– We have an open vacation policy. If I want time off, I take it. Again, fully paid, no questions asked.
We cover all costs of company travel. We all get together once a year for a Grand meetup. Then throughout the year, each team is encouraged to pick a location and meet together in person for a week. Earlier this month I was in Copenhagen with half of our designers. Last month I was in Atlanta with the other half.
– We have a generous home office setup stipend
– We have a monthly co-working allowance (if working from home is not your thing).
– You can replace your work machine once every 18-24 months.
Devices, hardware, and software are all 100% paid for.
– We have company-sponsored life insurance.
– You can snag a WordPress branded laptop at your four-year anniversary (Yes, the WP logo actually replaces the Apple logo!)
– Every 5 years we’re encouraged to take a 2-3 month paid sabbatical.
– We’re encouraged to swap around to different teams. In the ~5 years I’ve been here I’ve been on 6 different teams. Some people choose to stick to a team a lot longer. It’s almost entirely driven by you.
– We’re encouraged to continue learning by attending conferences, and by purchasing books, and can expense every bit of it.
– We have access to unlimited WP swag, more than most of us know what to do with.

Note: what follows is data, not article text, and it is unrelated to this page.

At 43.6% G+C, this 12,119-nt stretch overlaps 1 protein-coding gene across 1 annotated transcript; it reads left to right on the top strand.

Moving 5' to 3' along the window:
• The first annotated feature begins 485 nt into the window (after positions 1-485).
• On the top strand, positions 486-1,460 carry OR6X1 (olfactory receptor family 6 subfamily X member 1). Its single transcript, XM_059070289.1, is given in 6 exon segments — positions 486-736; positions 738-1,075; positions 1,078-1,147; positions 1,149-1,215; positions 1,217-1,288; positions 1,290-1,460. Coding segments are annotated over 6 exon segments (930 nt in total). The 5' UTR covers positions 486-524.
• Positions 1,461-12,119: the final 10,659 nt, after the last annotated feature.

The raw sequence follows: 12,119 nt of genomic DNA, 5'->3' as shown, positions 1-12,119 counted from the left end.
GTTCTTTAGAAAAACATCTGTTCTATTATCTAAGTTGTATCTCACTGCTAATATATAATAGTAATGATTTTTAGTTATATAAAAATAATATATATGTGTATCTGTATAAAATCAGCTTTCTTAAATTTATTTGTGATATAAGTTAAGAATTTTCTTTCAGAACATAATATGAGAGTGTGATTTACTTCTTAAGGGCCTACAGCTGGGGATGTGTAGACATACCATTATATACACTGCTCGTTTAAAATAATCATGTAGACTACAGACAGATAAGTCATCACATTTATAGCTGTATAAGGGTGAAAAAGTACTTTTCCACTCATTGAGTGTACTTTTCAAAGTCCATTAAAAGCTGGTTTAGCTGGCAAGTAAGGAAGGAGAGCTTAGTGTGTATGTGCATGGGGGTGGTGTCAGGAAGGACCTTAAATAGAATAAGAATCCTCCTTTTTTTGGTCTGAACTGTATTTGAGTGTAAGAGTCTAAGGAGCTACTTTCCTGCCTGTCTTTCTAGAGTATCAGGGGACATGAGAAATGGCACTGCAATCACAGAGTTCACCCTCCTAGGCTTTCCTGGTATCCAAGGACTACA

– When you first become an Automattician, you get a free Timbuk2 bag of your choice with a WP logo embroidered on the back.
– Other benefits which are country-specific include health, vision, and dental insurance; matching retirement/pension contributions; childcare vouchers; income protection, and travel insurance.

I’m sure there are more, but I’ll stop there…

Needless to say, I love my job. I feel blessed to work for such a generous and trusting company who’s mission is to legitimately change the world by further democratizing publishing. Each day I’m grateful to work with such brilliant, and amazing co-workers. The way that we run the business (with a focus on long-term impact over short term gains) is something that I admire and respect. We’re not in this to sell out, or to cash out in a quick IPO. We’re in this together to try and make a dent in the world, so far a pretty sizable one. In the end, I can say without a doubt that after 5 years, I’m still really proud to call myself an Automattician, and that Automattic is still my dream job.